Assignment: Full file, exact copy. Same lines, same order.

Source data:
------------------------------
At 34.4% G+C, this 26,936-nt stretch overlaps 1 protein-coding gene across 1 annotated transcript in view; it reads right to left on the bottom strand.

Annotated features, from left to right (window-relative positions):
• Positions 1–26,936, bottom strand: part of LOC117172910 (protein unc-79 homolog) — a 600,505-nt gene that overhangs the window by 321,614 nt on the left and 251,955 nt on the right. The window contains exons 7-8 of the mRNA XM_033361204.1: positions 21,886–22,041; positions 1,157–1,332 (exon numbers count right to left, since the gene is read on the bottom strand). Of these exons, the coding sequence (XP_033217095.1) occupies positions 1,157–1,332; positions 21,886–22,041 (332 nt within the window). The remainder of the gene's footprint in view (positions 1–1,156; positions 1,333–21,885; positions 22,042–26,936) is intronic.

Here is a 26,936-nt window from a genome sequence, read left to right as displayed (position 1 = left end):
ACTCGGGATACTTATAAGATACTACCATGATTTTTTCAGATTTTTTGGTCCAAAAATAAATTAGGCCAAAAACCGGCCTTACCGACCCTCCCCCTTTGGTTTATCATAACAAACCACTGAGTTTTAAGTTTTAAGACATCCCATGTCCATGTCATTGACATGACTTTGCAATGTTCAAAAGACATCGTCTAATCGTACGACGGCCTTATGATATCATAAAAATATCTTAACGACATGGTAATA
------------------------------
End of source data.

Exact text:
At 34.4% G+C, this 26,936-nt stretch overlaps 1 protein-coding gene across 1 annotated transcript in view; it reads right to left on the bottom strand.

Annotated features, from left to right (window-relative positions):
• Positions 1–26,936, bottom strand: part of LOC117172910 (protein unc-79 homolog) — a 600,505-nt gene that overhangs the window by 321,614 nt on the left and 251,955 nt on the right. The window contains exons 7-8 of the mRNA XM_033361204.1: positions 21,886–22,041; positions 1,157–1,332 (exon numbers count right to left, since the gene is read on the bottom strand). Of these exons, the coding sequence (XP_033217095.1) occupies positions 1,157–1,332; positions 21,886–22,041 (332 nt within the window). The remainder of the gene's footprint in view (positions 1–1,156; positions 1,333–21,885; positions 22,042–26,936) is intronic.

Here is a 26,936-nt window from a genome sequence, read left to right as displayed (position 1 = left end):
ACTCGGGATACTTATAAGATACTACCATGATTTTTTCAGATTTTTTGGTCCAAAAATAAATTAGGCCAAAAACCGGCCTTACCGACCCTCCCCCTTTGGTTTATCATAACAAACCACTGAGTTTTAAGTTTTAAGACATCCCATGTCCATGTCATTGACATGACTTTGCAATGTTCAAAAGACATCGTCTAATCGTACGACGGCCTTATGATATCATAAAAATATCTTAACGACATGGTAATA